The first rule of vendor management best practices is don't overburden your suppliers and vendors with too many questions.
Great supplier management begins with a vendor management system that makes it easy for both buyers to issue RFPs and for vendors to respond.
How to write an RFP that brings real value
[Philip Ideson] "So how can we write and issue better RFPs?"
[Dave Hulsen] "Make your RFPs a multi-step process. Start with an RFI (or RFP rounds) and gather a broad range of capabilities first.
"Make it quick and easy so your vendors are initially spending 20 or 30 minutes, maybe an hour, putting together their responses.
"Then whittle down from there. It's good for procurement folk to see what's out there and the broad landscape of who's doing what.
"But then identify the real potential, because when we go into the RFP we want three, maybe 5, really serious vendors to spend time on responses.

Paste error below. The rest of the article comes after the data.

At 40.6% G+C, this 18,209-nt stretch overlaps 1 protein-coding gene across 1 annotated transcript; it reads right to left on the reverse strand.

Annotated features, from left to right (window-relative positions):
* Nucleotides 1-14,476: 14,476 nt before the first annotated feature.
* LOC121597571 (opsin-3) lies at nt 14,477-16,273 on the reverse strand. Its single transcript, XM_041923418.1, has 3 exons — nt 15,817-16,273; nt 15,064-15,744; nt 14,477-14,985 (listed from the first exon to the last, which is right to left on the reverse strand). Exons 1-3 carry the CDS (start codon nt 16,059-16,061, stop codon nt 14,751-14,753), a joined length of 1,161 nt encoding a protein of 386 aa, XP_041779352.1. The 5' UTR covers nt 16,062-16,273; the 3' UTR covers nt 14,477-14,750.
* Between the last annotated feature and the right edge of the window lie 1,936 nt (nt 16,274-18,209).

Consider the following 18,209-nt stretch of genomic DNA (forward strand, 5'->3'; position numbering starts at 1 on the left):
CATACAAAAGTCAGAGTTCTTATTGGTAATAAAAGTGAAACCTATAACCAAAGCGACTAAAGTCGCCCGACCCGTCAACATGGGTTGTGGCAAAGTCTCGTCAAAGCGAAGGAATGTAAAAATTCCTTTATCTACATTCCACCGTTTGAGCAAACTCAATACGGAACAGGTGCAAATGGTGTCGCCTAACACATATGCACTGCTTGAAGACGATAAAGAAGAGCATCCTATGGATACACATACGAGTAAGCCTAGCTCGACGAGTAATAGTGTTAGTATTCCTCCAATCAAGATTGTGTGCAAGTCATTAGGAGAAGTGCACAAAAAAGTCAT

"Another common pitfall is not setting internal value statement first.
"Before your market analysis, before even sending an RFI sit down with stakeholders. Ask: what do you want out this relationship? Identify the end goals and frame up each step of the process."
Clearly identifying these values will also help you customize your RFP template accordingly, and avoid irrelevant questions.
You might be abusing your RFP process if:
- If you're not cognizant of just how much you're actually asking of your suppliers
- If you're walking into RFPs unprepared (no research, vague goals)
- If you're not leveraging technology to make the process efficient as possible
Big thank you to Philip Ideson for instigating this podcast, and listening to my RFP horror stories. If you haven't already, subscribe to The Art of Procurement podcast, it'll be worth your while.
Cheers to working smarter, not harder, in our vendor selection process!
*Editor's note: some quotes were paraphrased for brevity and clarity.